Posted tagged ‘Bologna process’

The European dimension

March 20, 2010

Just over a week ago, on March 12, Education Ministers from 47 countries formally launched the European Higher Education Area. In essence this is an output from the Bologna process, and the newly launched ‘area’ contains countries that have adapted their higher education systems to Bologna, so that in principle students from any of the 47 countries will now be able to take their credits from programmes they are doing and transfer with these credits to a university from another of these states.

On the occasion of the launch the Ministers also agreed on a general statement – the Budapest-Vienna Declaration on the European Higher Education Area, which can be seen here. The Declaration is strong on general high level statements (as is common in European documents), but in this case it also addresses some key issues such as autonomy for universities and the proper resourcing of higher education.

Right now the risk is that the European Higher Education Area is being launched just as member states are finding it difficult to maintain funding, and in some countries (including Ireland) public funding is falling. If Europe is really aiming to develop a higher education sector that can compete on level terms with the United States, then these issues will need to be addressed urgently. Furthermore, the Bologna process – which is standardising the types of higher education qualifications across Europe – has generated significant hostility in countries that have been used to less well defined standards; while at the same time other commentators are suggesting that the substance of the European Higher Education Area is light. It is therefore to be hoped that the launch, and the additional attention that this may bring for higher education, will persuade governments that higher education cannot be run on a shoestring and must be properly resourced.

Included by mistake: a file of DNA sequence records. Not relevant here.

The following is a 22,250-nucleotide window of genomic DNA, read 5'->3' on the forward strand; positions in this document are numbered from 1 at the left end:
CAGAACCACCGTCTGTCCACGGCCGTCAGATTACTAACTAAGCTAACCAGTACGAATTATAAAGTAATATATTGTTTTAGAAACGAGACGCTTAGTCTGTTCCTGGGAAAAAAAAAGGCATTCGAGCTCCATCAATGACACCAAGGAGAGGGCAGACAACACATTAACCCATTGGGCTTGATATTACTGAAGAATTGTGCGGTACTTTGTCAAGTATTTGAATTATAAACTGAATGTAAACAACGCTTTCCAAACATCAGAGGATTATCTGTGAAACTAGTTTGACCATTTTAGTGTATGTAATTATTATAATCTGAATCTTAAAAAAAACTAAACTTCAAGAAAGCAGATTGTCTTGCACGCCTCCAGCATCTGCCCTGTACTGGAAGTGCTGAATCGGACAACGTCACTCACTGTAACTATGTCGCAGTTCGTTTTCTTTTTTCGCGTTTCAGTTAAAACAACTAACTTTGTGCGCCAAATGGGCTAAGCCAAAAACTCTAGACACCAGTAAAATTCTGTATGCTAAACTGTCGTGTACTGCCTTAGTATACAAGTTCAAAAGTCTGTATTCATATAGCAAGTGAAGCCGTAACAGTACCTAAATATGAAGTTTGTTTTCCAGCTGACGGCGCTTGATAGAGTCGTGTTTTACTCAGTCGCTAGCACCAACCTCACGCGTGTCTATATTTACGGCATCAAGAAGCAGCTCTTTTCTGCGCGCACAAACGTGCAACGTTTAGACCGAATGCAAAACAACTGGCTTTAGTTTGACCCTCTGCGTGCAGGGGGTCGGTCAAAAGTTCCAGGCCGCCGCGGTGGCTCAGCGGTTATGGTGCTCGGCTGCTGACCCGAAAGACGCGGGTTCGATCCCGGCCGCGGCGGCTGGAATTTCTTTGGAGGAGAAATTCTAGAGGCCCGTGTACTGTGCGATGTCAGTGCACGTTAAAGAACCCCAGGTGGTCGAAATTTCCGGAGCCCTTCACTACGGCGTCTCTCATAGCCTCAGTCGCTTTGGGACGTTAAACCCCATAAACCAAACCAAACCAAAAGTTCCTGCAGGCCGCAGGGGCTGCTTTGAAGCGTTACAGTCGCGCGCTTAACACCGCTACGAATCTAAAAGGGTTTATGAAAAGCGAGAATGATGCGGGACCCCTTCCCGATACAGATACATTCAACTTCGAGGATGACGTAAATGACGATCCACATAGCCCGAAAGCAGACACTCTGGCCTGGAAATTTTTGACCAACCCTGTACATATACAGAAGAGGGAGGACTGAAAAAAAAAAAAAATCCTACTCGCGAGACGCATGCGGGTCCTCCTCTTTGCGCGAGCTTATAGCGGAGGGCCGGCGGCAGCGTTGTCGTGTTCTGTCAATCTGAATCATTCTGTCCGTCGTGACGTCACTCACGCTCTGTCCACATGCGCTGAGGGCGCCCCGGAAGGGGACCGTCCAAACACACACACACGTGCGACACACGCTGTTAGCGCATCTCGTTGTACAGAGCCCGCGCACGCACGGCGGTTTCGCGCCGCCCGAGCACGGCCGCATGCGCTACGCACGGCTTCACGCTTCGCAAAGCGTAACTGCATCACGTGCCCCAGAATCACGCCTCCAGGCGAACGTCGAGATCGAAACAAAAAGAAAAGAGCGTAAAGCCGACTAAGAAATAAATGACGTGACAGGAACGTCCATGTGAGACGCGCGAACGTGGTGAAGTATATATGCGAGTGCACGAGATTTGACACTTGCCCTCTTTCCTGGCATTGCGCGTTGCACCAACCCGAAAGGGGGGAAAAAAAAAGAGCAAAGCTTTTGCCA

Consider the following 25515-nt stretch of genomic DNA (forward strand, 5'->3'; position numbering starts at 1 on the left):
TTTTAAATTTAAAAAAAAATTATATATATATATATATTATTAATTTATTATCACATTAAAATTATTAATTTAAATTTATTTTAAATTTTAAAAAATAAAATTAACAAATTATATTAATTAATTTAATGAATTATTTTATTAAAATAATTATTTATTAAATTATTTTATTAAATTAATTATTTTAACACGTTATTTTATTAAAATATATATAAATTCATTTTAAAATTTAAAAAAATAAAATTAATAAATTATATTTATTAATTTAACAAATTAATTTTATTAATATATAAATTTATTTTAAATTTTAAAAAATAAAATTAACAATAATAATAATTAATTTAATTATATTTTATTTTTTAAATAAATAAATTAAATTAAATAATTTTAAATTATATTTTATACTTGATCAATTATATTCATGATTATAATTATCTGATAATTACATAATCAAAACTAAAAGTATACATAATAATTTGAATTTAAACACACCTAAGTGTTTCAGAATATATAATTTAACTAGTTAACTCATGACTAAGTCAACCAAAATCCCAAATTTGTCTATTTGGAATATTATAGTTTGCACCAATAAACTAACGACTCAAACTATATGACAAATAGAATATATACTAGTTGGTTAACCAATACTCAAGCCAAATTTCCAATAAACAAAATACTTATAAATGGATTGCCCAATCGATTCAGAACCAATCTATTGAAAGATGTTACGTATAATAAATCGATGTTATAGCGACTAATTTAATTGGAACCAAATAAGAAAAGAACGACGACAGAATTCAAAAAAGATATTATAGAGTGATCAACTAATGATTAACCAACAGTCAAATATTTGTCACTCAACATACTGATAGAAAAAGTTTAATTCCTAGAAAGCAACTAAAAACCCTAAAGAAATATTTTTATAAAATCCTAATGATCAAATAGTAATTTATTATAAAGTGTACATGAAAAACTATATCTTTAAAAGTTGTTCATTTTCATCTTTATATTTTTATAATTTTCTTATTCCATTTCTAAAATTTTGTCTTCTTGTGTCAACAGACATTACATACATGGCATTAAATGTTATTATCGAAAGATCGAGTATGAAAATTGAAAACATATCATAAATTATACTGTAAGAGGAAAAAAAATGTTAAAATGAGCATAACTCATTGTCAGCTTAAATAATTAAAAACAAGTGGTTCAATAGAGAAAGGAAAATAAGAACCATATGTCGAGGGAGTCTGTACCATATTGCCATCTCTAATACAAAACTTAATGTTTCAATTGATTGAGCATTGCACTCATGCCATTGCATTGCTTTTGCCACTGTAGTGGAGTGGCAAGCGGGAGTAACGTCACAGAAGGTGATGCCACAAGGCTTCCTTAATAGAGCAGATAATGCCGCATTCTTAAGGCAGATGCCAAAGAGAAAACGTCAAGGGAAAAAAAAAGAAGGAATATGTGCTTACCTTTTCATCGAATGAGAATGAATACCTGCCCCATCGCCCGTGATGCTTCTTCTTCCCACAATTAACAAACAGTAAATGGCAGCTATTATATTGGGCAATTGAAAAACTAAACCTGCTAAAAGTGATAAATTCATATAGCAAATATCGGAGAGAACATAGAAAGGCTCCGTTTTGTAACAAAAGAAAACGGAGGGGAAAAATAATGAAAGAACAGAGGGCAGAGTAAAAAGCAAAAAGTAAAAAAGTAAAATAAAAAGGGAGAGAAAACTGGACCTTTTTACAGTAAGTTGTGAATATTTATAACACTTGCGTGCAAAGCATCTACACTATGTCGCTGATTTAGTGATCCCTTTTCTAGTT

Advertisement

Creating continental tensions: the Bologna process

December 1, 2009

If you Google the phrase ‘What is Bologna?’ you get a quick and precise answer: its an ‘inexpensive spiced sausage’. If you want to know what it looks like, here it is.